How many times do you search for answers from Google a day? We bet you do that a lot. Most people who have access to the internet do that as well. With the help of search engines, we are able you find any information that’s available online. If you want to be on the first page of Google, you have to both help people out in the most thorough way possible, and also use keywords. Picking the right keywords allows Google to rank your posts according to those keywords. When you search for a term like “how old is the universe” you would have to find that keyword on the article, as well as the answer to that question.
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The Importance Of Picking Good Keywords For Your Ranking
Keywords are a major factor for your ranking and SEO here is why:
Search engines know what your article is about through keywords
When a user types a key phrase in Google; for example, Google has to provide the most accurate and valuable information possible. Search engines find which keywords are used most in each of your blog posts, to know the topics and niches your website is targeting.
Keywords help your visitors find what they are looking
When you search something on Google and read the first article, you’ll almost always find the phrase you typed in the header, first paragraph, and throughout the post. Why is that? Because that is how you know you have come to the right place. The article will answer your question and provide you the information you need.
Keywords give you ideas for topics on your blog post
When you write an article, keywords can help you build around a theme and take it to the next level. For instance, if you write a blog post about “10 places to travel after finishing college.” use follow-up topics and questions to extend your post. A follow-up question would be, “which are the cheapest flights to X (location),” which is also a keyword!. What would be the weather in each place? If you think like the reader, you can come up with all sorts of questions they might ask themselves. All you have to do is answer them, make a subheading for each inquiry like the ones we mentioned. If you do it as we suggested, your article would be targeting all sorts of key phrases and not just one.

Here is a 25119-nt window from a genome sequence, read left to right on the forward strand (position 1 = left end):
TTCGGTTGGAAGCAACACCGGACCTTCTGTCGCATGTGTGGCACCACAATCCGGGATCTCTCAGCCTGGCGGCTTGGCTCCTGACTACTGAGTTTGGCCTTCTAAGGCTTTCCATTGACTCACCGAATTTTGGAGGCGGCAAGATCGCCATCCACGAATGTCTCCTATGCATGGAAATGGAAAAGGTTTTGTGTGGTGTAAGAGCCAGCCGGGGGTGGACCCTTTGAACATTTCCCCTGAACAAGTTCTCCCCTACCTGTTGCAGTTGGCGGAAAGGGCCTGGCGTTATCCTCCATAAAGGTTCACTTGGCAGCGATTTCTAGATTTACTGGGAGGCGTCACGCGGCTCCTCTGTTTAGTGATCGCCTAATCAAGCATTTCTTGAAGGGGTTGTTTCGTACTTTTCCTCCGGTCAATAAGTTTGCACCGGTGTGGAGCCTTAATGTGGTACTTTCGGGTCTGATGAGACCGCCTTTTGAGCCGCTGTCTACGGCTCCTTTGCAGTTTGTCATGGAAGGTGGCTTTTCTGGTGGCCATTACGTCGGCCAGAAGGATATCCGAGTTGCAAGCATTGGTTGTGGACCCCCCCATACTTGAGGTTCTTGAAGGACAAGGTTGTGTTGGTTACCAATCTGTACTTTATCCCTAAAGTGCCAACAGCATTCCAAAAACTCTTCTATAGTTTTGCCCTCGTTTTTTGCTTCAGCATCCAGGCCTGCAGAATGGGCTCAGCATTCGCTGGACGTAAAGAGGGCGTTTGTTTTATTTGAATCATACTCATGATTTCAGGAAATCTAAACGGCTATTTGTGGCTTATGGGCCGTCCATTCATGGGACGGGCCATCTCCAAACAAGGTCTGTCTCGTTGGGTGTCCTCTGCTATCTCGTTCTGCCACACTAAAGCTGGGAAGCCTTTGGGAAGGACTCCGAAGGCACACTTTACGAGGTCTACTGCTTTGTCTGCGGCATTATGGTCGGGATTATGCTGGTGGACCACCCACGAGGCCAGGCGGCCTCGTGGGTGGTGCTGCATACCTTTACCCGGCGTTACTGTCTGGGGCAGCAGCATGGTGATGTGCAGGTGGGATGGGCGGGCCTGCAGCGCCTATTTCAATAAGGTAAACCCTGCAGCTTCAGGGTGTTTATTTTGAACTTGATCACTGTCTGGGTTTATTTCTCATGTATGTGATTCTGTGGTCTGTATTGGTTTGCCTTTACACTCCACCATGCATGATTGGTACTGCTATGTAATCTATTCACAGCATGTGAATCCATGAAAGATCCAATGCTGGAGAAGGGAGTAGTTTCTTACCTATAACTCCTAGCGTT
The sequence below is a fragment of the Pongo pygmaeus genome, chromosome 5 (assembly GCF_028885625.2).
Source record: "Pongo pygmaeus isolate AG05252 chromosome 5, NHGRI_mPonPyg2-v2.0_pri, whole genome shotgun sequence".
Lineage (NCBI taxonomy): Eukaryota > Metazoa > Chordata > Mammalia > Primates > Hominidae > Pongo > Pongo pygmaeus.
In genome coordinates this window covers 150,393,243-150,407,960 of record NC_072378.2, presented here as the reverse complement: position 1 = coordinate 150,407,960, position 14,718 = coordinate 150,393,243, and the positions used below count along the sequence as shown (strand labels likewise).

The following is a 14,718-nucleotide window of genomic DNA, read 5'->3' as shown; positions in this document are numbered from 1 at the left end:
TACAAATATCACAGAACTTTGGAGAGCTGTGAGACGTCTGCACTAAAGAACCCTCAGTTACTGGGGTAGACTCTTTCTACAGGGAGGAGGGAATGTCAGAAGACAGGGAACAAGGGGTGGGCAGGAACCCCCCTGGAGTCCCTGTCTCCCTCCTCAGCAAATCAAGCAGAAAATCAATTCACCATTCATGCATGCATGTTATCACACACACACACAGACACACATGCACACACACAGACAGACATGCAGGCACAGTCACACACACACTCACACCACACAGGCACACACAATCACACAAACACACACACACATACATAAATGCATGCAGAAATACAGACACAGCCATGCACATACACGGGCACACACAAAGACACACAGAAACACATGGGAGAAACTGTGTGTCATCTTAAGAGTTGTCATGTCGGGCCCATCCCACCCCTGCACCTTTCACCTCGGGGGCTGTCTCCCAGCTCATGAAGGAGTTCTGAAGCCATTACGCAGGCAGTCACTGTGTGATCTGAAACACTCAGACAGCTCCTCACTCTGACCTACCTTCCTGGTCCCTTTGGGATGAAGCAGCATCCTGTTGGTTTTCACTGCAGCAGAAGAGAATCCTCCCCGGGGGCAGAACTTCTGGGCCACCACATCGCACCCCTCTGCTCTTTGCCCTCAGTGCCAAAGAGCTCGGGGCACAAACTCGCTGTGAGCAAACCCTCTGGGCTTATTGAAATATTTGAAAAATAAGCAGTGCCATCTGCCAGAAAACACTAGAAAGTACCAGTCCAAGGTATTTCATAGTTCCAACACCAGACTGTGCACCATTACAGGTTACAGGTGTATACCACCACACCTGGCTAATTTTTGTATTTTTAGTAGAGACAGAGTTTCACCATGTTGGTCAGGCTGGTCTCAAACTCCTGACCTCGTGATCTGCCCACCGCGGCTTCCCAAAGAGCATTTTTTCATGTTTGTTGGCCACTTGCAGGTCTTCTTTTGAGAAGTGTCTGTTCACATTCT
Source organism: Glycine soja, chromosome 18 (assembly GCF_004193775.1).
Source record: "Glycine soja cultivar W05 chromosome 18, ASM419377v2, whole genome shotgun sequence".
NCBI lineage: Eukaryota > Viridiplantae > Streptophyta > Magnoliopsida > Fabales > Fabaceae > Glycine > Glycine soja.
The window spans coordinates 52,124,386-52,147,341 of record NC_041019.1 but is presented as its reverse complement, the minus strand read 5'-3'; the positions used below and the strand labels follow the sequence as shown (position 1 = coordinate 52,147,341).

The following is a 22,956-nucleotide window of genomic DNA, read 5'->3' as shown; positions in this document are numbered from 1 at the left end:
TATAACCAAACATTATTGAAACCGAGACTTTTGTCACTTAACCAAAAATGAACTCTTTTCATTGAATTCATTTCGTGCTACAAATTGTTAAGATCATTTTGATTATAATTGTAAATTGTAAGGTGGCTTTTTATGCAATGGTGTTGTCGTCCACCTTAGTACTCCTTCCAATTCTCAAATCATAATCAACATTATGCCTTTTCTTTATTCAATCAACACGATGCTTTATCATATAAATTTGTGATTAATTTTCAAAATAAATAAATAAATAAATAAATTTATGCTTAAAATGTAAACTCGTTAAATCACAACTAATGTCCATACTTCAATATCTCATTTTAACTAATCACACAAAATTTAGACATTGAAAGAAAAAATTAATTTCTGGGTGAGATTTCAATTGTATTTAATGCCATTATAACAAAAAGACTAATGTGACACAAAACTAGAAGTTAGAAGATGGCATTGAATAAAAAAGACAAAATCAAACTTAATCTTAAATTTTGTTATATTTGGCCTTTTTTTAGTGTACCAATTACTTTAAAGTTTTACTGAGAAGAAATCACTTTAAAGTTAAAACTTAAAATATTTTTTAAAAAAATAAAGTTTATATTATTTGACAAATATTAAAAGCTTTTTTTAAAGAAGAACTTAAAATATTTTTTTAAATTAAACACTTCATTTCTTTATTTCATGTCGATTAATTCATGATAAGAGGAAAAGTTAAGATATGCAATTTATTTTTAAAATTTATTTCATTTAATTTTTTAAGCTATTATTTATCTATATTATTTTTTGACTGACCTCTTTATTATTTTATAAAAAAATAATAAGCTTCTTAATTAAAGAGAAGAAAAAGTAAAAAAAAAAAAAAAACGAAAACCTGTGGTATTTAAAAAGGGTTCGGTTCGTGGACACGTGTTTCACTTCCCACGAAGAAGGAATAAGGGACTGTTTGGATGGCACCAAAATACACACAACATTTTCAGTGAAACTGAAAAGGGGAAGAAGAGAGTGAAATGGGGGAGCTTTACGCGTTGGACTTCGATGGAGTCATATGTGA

Determine Your Readers and Your Goals
Before picking the right keywords, you have to determine who your readers are and what are your goals. Meaning, what do you want them to do to get paid from them, and how. If you want a great tool that will help you with your grammar for free (although we use the premium version and highly recommend it) try out Grammarly. It helps tremendously in writing our blog posts, rewriting repetitive words, fix punctuation and misspelling, and more.
Find Your Audience
You have to know what type of audience you want to attract to your website. If you have a local store based in the U.S for example, you would want to target specific people who live near your store. The targeting includes using U.S spelling, including the city you’re in, in your keywords, etc.
Find Your Blog Post Goals
Define what your article is about; is it a guide? a “how to?” post? Is it a review? You have to include that in your keyword phrase. So if you’re writing a review, you know that when people search on Google for a review, they will most likely want to buy the product. Selling the product at the end of the blog post and add bonuses can be a great idea. If it’s some guide, you would want to strategically put a link to the product for people to try or something that goes along with the product(s) because probably have it already if they are searching for a guide. If the product(s) has a free and paid version, your goal can be to help them make the transition to the paid version.
Picking Good Primary Keywords